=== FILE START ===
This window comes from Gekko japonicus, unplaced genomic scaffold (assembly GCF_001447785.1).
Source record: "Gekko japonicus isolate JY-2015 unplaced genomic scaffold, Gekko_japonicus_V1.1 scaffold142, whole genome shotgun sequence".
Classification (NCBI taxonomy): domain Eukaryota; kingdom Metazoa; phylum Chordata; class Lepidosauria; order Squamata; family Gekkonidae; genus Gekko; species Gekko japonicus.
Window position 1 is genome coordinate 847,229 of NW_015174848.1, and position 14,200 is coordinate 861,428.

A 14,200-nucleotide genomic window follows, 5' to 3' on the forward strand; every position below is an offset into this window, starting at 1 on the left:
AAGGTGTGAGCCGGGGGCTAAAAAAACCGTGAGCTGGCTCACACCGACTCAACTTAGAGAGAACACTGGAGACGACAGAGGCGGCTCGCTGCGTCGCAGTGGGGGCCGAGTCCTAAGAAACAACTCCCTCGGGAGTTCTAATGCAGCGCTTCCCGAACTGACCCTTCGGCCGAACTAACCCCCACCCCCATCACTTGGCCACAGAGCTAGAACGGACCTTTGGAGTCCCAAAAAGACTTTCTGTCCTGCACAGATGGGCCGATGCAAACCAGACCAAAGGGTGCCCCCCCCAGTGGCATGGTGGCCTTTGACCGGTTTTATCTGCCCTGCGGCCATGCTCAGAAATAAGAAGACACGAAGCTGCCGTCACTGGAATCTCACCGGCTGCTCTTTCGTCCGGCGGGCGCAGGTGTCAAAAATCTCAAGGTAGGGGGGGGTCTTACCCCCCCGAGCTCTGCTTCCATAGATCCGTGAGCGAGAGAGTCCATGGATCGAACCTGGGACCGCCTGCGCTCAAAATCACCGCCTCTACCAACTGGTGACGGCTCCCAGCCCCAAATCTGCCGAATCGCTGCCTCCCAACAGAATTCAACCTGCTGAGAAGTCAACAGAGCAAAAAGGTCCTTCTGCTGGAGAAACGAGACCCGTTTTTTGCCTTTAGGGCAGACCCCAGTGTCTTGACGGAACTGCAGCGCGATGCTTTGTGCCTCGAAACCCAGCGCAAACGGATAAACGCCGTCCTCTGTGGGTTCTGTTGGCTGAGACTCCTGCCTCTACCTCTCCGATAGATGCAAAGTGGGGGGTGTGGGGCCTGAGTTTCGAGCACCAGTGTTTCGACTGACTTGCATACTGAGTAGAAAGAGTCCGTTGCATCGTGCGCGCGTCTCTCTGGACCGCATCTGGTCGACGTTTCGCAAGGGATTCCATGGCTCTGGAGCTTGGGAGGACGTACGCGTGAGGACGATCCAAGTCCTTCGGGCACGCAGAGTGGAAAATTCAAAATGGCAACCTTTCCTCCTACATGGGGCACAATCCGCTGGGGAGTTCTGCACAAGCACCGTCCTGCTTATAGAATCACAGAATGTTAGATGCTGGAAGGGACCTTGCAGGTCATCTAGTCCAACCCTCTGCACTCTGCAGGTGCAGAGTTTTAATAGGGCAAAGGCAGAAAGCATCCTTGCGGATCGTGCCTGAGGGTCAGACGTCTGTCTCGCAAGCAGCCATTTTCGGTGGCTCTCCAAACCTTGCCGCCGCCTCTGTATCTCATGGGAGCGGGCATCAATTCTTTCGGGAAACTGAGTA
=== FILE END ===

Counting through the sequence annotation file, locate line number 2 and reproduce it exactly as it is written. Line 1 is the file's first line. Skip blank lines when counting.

Source record: "Gekko japonicus isolate JY-2015 unplaced genomic scaffold, Gekko_japonicus_V1.1 scaffold142, whole genome shotgun sequence".